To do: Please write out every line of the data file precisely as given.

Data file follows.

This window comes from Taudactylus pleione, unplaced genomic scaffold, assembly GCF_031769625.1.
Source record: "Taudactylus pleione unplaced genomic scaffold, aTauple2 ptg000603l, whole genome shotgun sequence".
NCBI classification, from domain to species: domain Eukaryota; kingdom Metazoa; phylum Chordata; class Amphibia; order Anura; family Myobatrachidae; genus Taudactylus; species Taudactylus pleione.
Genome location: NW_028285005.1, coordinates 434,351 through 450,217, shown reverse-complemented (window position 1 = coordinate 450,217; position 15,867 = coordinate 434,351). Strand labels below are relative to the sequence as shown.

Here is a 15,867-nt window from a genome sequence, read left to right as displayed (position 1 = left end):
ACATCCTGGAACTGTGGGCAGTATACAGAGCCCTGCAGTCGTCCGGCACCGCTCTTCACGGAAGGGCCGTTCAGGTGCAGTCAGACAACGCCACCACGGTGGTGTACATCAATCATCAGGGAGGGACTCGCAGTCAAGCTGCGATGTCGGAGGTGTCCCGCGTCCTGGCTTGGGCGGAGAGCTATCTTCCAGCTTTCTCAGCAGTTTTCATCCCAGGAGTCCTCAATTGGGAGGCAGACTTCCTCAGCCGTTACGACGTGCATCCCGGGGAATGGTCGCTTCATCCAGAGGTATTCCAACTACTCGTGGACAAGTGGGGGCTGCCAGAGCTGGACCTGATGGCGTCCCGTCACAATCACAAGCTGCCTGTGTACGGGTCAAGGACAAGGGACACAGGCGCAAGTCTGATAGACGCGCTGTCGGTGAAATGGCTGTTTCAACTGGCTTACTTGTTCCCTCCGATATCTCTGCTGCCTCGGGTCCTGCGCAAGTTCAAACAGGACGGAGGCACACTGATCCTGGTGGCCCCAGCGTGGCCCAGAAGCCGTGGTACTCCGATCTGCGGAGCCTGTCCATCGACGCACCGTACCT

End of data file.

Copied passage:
This window comes from Taudactylus pleione, unplaced genomic scaffold, assembly GCF_031769625.1.
Source record: "Taudactylus pleione unplaced genomic scaffold, aTauple2 ptg000603l, whole genome shotgun sequence".
NCBI classification, from domain to species: domain Eukaryota; kingdom Metazoa; phylum Chordata; class Amphibia; order Anura; family Myobatrachidae; genus Taudactylus; species Taudactylus pleione.
Genome location: NW_028285005.1, coordinates 434,351 through 450,217, shown reverse-complemented (window position 1 = coordinate 450,217; position 15,867 = coordinate 434,351). Strand labels below are relative to the sequence as shown.

Here is a 15,867-nt window from a genome sequence, read left to right as displayed (position 1 = left end):
ACATCCTGGAACTGTGGGCAGTATACAGAGCCCTGCAGTCGTCCGGCACCGCTCTTCACGGAAGGGCCGTTCAGGTGCAGTCAGACAACGCCACCACGGTGGTGTACATCAATCATCAGGGAGGGACTCGCAGTCAAGCTGCGATGTCGGAGGTGTCCCGCGTCCTGGCTTGGGCGGAGAGCTATCTTCCAGCTTTCTCAGCAGTTTTCATCCCAGGAGTCCTCAATTGGGAGGCAGACTTCCTCAGCCGTTACGACGTGCATCCCGGGGAATGGTCGCTTCATCCAGAGGTATTCCAACTACTCGTGGACAAGTGGGGGCTGCCAGAGCTGGACCTGATGGCGTCCCGTCACAATCACAAGCTGCCTGTGTACGGGTCAAGGACAAGGGACACAGGCGCAAGTCTGATAGACGCGCTGTCGGTGAAATGGCTGTTTCAACTGGCTTACTTGTTCCCTCCGATATCTCTGCTGCCTCGGGTCCTGCGCAAGTTCAAACAGGACGGAGGCACACTGATCCTGGTGGCCCCAGCGTGGCCCAGAAGCCGTGGTACTCCGATCTGCGGAGCCTGTCCATCGACGCACCGTACCT